Monday, October 12, 2015

Reluctant to speak

I've come to a point in my life where talking about how I feel and helping others understand what its like to be in my shoes, is not worth it.   I end up looking like the crazy woman, who obviously has a large chip on her shoulder.  I feel that talking about things and being up front about my own feelings is important and has been a vital part of my journey, but now that I have said what Ive said over the years, its not making a difference.

When I say these words, "Family Preservation" its like I have just said something very wrong, like threatening world peace, or insulting a religion.  People in general have this idea, that adoption automatically equals insane happiness,  and the adoptee should feel thankful, lucky and sometimes appreciative to even be alive.  

I wonder if our world will catch up ?  Will people ever understand what adoption means?  Will they admit and openly discuss the fact that adoptee's really do lose their ancestry with adoption.  Their constitutional right to their birth records, and in reality, they are expected to lose their rights to free speech.  IF we do speak, we look like the crazy ones, because the general public, it seems everywhere in this world is still back in 1950 somewhere, lost in space with the entire adoption reality.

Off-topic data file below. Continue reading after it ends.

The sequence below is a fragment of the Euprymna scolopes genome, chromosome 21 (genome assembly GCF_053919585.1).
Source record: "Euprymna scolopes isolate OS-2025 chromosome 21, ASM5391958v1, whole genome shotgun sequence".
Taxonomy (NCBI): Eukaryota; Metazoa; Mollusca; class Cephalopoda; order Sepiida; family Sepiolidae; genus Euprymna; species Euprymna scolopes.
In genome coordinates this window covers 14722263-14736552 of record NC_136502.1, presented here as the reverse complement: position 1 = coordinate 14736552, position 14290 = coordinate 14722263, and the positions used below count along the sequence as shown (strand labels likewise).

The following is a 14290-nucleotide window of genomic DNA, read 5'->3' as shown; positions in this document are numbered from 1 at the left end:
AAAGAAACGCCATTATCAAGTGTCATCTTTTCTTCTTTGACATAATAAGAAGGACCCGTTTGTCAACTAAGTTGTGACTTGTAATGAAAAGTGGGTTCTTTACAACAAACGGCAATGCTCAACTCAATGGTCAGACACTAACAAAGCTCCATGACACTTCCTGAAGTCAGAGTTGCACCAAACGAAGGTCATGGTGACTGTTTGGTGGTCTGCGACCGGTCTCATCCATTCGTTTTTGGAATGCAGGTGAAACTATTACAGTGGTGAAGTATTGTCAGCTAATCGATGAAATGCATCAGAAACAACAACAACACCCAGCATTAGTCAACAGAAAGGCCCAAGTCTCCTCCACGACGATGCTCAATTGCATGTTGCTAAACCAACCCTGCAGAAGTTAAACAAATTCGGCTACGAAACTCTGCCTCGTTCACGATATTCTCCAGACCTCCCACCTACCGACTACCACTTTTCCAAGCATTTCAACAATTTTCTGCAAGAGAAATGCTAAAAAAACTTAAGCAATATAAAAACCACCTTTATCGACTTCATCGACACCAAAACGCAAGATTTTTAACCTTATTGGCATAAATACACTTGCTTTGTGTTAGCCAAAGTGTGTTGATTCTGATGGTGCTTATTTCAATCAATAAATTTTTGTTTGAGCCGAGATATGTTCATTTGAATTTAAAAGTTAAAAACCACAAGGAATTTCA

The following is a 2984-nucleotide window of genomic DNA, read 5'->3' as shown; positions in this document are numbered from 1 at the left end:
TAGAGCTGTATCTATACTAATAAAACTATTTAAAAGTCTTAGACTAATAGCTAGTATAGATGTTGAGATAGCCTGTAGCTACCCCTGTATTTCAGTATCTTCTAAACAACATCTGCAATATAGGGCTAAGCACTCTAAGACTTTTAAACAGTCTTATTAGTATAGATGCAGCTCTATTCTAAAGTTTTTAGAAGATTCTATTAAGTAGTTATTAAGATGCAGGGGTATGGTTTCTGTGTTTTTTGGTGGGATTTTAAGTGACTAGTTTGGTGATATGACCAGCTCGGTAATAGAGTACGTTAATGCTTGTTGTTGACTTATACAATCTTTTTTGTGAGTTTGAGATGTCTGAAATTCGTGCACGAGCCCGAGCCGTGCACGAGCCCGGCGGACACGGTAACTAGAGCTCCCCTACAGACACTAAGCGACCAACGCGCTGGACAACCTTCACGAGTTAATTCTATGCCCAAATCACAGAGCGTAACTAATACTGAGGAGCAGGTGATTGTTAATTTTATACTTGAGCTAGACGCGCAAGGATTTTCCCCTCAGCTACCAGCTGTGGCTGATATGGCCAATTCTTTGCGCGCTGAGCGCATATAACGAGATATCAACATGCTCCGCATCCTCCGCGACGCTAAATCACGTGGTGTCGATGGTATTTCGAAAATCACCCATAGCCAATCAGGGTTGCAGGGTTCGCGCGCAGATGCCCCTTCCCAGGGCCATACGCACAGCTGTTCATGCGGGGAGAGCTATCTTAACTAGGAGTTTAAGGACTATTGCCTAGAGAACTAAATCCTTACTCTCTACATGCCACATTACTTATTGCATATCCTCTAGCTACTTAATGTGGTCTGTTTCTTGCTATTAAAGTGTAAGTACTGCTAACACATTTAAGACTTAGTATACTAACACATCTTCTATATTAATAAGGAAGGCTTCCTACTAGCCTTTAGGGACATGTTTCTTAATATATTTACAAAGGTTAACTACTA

So here I am, age 50, and I am still afraid, somewhat reluctant now that I'm a bit older, to even speak out loud to anyone about the reality of adoption, the good and the bad.  My adoption experience, even in a random conversation.  I stop, think very hard about what I am going to say, if it will spark controversy, or will offend someone.  We had gone into this store where they sell facial products, my sister allowed them to put the product on her face, I waited by the door talking to some of the kids working there.  The one guy said to me, you are sisters, you don't look anything alike, and jokingly said, maybe she's adopted.  I said, well no, I am adopted.  He thought I was joking, and I confirmed, that yes I am.  Mom was standing in the shade, it was a very hot day, and they realized that sister looks like mom,  and they started asking more questions.  I felt very uncomfortable talking about who I am, as though it was wrong to tell them my ethnicity.  I whispered to them quickly, not wanting to upset my mom, not that she would be mad, it just seems to come up when people we've met see my sister and I together.  Its obvious, especially when they see mom and dad.  Most of the nurses with hospice who come to help dad mention that I don't look like either parent.  Its not that its wrong, or that its bad, it just uncomfortable for others!  haha!

Until this world gets on track, and starts admitting that its got a BIG problem, there is no reason for me to continue to beat myself up, and end up looking like the disturbed woman, the adoptee that most people do not understand.

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